Epigenetic Alterations Impact on Antipsychotic Treatment in Elderly Patients
Purpose of the review
Antipsychotics are commonly prescribed for the treatment of psychosis as well as behavioral and psychological symptoms of dementia (BPSD) in elderly patients. However, elderly patients often experience decreased antipsychotic efficacy and increased side effects, though the mechanisms underlying these changes with age are not clear.
Although aging can affect drug metabolism and clearance through changes in renal and hepatic function, additional pharmacokinetic and pharmacodynamic changes due to aging-induced epigenetic alterations also impact processes important for antipsychotic function. Epigenetic mechanisms account for some of the altered efficacy and increased side effects seen in elderly patients.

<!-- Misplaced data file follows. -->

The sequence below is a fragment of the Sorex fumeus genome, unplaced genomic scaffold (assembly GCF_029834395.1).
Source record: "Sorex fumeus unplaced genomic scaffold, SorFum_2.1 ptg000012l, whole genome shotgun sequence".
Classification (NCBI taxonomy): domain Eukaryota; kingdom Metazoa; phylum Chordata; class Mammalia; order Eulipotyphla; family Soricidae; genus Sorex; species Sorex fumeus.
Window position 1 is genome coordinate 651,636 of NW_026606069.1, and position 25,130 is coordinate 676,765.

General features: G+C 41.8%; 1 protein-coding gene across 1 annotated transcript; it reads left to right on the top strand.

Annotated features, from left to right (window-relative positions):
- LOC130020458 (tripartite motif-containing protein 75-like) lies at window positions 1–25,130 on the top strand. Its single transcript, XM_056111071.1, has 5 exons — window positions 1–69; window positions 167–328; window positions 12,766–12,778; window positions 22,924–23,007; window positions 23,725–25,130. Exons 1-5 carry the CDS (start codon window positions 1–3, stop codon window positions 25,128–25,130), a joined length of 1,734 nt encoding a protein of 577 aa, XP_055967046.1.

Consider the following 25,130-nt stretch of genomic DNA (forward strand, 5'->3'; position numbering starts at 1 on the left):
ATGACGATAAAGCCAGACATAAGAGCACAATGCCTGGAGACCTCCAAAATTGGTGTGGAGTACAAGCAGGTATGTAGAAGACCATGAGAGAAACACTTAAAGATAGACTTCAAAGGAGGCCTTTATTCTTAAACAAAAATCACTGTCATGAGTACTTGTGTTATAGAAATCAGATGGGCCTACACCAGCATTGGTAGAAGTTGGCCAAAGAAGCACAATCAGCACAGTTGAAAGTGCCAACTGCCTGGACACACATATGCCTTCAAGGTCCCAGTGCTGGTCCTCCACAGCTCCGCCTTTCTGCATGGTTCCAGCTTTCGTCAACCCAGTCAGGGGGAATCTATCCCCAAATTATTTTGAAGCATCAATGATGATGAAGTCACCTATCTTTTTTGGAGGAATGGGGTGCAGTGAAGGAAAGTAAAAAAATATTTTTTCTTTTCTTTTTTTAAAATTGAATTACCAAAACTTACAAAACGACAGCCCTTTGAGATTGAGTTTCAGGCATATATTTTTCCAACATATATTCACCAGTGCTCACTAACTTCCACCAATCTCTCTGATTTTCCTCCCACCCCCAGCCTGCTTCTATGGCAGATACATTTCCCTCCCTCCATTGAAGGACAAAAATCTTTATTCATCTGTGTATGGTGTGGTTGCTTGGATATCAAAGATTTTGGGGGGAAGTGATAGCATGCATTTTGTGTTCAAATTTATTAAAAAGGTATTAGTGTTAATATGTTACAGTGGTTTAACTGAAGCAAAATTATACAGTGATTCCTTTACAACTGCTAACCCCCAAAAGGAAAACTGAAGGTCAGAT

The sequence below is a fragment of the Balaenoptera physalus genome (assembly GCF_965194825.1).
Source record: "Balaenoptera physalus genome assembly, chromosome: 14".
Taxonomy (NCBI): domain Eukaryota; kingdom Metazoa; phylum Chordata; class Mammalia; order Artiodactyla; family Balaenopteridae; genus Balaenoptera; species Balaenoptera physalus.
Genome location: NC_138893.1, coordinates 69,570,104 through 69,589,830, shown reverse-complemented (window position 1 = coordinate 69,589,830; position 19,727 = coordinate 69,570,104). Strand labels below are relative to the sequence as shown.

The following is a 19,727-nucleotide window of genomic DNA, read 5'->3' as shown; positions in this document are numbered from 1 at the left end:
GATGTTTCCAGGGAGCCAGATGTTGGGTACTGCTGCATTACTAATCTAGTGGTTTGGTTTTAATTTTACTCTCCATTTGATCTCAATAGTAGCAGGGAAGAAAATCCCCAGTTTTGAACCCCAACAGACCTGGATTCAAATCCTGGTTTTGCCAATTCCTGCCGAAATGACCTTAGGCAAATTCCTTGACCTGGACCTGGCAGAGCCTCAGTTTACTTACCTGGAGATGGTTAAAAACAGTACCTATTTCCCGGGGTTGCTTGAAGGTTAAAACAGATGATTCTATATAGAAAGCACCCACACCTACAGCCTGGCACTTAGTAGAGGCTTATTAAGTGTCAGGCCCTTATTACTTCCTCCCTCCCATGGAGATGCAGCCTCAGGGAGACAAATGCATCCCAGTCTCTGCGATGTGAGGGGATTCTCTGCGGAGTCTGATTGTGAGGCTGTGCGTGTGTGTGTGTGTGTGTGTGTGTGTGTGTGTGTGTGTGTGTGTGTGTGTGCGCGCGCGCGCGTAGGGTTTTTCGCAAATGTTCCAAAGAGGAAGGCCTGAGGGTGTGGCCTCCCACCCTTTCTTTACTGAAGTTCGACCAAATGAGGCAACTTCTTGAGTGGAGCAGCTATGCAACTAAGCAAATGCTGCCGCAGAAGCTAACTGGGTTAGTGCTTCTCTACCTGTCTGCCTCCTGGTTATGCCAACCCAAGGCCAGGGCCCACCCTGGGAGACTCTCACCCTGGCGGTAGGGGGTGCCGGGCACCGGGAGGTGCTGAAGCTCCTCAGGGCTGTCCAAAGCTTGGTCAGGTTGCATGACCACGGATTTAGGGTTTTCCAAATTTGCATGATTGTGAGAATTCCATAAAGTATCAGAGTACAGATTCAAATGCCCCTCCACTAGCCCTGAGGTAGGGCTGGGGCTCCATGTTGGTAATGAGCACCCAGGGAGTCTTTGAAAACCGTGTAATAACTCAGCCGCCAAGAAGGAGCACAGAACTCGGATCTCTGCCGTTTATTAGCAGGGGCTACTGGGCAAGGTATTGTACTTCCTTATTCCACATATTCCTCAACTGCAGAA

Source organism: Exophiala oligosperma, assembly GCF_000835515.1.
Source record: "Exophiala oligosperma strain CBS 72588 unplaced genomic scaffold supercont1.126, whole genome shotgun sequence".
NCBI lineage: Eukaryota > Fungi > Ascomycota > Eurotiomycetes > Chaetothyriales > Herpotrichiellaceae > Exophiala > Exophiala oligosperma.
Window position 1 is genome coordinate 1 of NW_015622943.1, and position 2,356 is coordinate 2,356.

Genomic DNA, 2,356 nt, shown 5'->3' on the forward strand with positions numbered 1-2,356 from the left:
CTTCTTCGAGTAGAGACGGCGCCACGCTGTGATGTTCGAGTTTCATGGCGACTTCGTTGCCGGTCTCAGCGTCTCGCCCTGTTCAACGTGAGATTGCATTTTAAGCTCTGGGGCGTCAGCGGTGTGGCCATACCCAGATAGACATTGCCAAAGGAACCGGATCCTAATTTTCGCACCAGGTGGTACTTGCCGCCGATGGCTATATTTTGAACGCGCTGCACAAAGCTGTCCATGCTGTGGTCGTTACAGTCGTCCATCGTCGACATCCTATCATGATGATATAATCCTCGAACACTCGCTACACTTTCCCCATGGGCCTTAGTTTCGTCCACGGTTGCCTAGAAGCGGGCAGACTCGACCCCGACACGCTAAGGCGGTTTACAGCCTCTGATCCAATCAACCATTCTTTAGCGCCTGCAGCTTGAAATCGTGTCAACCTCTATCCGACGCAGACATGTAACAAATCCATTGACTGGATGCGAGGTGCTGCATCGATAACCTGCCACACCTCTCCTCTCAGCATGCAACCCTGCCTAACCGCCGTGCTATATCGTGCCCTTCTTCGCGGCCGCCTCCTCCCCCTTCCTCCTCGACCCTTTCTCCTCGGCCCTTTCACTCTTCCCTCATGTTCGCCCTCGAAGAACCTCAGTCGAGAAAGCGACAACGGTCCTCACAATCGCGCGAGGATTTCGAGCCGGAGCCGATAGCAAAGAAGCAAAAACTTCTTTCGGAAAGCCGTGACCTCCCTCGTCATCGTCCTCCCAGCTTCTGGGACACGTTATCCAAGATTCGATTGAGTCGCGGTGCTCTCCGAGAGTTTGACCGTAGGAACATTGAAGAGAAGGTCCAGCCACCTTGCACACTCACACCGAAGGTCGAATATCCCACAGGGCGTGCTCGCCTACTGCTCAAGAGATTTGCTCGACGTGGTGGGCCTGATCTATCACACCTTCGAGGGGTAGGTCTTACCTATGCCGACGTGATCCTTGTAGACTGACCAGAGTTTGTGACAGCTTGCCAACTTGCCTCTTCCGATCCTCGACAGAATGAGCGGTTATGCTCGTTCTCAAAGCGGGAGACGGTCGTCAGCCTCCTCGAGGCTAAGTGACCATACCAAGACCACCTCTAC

Both clinical and animal studies from our group and others have demonstrated a plausible epigenetic mechanism involving histone modifications that can adversely affect the efficacy of antipsychotics and increase their side effects in elderly patients. Hopefully, further investigation of this mechanism will benefit elderly patients who need treatment for psychosis and BPSD.
KeywordsEpigenetics Histone modification Antipsychotics Aging Drug efficacy Side effects
This work was supported by the National Institute of Mental Health (R21 MH100919-01A1, 5R01 MH109466-2) to Hongxin Dong and 5F30MH109249-02 to Daniel W. Fisher.
Compliance with Ethical Standards
Conflict of Interest
Bryan M. McClarty declares that he has no conflict of interest.
Daniel W. Fisher declares that he has no conflict of interest.
Hongxin Dong declares that she has no conflict of interest.
Human and animal Rights in Informed Consent
In this review papers, the cited articles contain studies with human and animal work approved by institutional review boards before publication.
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